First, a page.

I recently played host to a friend with a little 2 year old for the very first time. He had JUST turned two, and he is a pretty big boy, but a little walker and it would be his first time in any theme park or fair or anything like that. They brought the umbrella stroller. And it was a snap to fold and unfold. All the clothes, diapers, snacks, necessities went in a big tote bag that we took turns carrying or could hang from the handles when he was sitting in it. He almost never needs to ride in a stroller at home, so it took him a few times to get the hang of getting in and out and being pushed. But that teeny stroller was perfect. It snapped together in an instant in the train station or at the parking lot to step aboard the train or bus. It was no big deal if it got damaged, lost, or stolen, because it only cost $15 (of course, it is a cheapy and not going to be targeted to steal in the first place). It had no storage so we never accidentally left a valuable or wallet in it. It fit through little Main Street doors and slid through fireworks crowds with ease and it is not so long that you accidentally hit people’s ankles with it. In Disneyland, everything is paved, you don’t need bike tires and shock absorbers; there was rarely a bumpy ride and he could sleep in it even!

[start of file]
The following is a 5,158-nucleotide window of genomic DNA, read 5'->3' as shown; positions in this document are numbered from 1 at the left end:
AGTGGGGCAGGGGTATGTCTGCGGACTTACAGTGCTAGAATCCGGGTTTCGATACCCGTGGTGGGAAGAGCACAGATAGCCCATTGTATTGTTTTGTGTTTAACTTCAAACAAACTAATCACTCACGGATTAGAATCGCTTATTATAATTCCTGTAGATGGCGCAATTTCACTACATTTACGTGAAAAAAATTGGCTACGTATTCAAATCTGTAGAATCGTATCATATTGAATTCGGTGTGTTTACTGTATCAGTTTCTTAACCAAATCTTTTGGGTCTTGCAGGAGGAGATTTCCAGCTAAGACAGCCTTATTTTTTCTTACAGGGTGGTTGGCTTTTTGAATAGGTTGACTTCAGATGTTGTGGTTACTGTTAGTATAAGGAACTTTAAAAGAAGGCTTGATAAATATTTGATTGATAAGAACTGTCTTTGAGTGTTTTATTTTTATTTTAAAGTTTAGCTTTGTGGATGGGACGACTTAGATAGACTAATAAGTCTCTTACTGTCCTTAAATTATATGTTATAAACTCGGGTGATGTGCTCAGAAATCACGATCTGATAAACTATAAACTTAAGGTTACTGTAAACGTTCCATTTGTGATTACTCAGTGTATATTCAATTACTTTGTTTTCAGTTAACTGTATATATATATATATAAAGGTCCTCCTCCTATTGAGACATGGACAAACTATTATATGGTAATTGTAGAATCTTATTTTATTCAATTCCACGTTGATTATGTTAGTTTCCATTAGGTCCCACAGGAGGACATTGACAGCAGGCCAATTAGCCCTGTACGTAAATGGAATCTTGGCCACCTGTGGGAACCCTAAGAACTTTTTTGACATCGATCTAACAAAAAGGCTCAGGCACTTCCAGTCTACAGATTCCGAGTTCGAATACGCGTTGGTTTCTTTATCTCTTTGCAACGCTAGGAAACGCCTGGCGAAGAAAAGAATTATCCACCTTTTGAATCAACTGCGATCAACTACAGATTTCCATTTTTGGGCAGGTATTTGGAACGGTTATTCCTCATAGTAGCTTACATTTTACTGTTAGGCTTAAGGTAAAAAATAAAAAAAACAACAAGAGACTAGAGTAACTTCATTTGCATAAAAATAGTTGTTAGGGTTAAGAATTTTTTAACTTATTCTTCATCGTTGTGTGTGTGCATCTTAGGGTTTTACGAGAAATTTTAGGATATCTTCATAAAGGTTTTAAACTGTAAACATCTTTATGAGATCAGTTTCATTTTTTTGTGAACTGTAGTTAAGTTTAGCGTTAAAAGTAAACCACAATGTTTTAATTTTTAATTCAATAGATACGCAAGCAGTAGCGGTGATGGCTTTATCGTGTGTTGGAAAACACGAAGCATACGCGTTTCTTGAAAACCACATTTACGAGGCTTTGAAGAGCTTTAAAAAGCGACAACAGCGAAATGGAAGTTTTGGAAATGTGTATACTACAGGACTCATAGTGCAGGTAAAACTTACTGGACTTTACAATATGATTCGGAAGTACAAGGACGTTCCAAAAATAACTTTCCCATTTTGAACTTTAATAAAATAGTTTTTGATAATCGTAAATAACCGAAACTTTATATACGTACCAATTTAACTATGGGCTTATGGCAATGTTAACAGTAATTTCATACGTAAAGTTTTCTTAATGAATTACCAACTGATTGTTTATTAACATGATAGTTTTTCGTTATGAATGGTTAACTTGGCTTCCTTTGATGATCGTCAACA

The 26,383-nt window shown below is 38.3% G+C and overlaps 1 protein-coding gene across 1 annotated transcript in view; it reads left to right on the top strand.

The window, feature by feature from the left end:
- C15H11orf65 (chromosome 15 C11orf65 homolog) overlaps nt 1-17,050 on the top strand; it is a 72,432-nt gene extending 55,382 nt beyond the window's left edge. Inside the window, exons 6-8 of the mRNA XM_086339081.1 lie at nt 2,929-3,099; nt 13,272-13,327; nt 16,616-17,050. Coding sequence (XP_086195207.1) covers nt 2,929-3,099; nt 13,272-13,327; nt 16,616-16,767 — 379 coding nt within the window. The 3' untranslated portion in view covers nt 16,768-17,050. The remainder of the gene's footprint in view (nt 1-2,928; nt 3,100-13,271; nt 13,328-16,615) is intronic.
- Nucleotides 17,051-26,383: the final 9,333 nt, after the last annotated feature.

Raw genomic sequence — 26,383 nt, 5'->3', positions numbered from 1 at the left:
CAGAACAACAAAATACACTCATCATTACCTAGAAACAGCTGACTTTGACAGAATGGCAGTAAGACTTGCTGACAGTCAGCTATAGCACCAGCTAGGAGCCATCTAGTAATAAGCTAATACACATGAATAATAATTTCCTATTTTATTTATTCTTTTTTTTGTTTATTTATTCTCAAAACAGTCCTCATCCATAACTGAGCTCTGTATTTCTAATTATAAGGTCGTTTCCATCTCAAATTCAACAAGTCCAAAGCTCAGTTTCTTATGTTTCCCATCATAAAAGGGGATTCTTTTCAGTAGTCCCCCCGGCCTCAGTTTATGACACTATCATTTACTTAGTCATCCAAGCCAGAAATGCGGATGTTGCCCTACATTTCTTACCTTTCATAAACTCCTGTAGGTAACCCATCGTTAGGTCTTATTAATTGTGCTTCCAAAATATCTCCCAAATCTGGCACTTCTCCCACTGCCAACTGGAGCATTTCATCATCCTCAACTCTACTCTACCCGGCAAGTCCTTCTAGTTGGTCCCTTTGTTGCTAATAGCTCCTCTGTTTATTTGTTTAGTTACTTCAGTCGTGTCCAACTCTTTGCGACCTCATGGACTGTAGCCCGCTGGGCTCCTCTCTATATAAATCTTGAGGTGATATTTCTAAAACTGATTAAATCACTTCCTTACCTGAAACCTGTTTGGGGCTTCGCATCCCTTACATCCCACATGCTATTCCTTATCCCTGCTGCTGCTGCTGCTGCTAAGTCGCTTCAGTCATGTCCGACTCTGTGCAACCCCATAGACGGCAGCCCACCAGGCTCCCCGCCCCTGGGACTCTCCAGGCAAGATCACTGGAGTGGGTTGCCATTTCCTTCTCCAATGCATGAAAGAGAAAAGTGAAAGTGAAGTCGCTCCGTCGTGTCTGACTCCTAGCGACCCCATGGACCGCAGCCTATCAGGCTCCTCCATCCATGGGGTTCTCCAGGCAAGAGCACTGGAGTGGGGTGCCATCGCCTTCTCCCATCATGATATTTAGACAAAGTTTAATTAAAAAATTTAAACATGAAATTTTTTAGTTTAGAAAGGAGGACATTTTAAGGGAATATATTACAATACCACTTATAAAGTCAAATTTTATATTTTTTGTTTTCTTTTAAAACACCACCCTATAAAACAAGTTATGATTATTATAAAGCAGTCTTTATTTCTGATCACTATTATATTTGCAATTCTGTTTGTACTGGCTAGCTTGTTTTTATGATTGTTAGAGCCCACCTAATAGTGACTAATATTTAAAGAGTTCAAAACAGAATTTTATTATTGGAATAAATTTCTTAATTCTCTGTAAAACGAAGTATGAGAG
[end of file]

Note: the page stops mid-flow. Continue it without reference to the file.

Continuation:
I would heartily recommend anyone who has a little one to bring an umbrella stroller. I thought it might be hard to have ANY stroller but having a teeny one was honestly a dream. If you normally bring a big stroller, try travelling light for a change and feel free! And once they are too big for one of these strollers, they are big enough to walk. 😀

    • Two separate strollers for two kids is ABSOLUTELY the way to go! I commented earlier about my absolute disdain for our side-by-side stroller (well, it was only ours for about a week because I hated it so much!).

  • Amy VandenBoogert